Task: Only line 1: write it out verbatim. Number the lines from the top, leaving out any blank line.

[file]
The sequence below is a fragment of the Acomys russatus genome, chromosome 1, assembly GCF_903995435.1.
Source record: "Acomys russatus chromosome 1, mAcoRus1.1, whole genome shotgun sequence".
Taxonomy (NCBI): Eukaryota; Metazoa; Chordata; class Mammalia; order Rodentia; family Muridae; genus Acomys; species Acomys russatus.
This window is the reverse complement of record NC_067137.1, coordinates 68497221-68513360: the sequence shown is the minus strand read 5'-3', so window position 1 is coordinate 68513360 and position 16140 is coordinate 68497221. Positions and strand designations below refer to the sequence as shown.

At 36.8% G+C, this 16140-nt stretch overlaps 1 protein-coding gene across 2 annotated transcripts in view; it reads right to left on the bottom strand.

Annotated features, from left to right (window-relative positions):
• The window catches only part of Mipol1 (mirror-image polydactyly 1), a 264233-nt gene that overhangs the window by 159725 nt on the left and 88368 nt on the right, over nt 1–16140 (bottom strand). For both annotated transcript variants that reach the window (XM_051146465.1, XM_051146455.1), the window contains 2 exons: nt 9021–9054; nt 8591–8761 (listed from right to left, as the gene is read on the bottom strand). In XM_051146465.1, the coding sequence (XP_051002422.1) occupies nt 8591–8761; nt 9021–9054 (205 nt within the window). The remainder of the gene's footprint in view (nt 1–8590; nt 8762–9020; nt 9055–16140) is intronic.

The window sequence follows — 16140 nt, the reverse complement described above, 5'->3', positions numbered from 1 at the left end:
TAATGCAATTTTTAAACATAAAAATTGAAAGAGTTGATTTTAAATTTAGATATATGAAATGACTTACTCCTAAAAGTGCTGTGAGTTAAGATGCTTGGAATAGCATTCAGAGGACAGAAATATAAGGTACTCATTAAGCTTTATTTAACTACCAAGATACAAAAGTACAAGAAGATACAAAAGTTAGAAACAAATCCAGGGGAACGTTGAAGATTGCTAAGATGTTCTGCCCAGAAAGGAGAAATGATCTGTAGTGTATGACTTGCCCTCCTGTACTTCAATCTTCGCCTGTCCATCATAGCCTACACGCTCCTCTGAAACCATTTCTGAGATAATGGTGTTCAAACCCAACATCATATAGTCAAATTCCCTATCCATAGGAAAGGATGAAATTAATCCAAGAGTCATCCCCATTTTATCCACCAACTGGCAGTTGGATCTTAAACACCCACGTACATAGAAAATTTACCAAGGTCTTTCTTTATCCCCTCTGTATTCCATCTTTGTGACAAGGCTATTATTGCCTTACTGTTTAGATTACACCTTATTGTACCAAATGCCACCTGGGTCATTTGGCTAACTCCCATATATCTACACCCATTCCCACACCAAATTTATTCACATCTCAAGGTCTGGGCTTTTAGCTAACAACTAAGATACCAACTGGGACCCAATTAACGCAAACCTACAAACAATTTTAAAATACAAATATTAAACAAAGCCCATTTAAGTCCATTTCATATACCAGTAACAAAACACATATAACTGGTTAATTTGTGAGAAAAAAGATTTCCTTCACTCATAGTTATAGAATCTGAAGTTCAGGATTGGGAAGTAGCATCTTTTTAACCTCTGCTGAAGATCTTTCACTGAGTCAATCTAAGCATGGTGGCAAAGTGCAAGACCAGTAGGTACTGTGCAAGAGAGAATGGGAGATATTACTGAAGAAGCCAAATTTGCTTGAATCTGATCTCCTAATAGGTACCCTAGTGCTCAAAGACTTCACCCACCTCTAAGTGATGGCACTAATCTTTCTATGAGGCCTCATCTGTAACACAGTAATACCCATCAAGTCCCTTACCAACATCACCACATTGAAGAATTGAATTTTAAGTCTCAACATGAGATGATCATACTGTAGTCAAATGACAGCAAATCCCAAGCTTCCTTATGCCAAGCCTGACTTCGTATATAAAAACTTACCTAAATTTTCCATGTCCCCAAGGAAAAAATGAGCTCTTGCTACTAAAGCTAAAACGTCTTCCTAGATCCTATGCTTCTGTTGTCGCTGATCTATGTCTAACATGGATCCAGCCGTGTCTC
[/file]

The sequence below is a fragment of the Acomys russatus genome, chromosome 1, assembly GCF_903995435.1.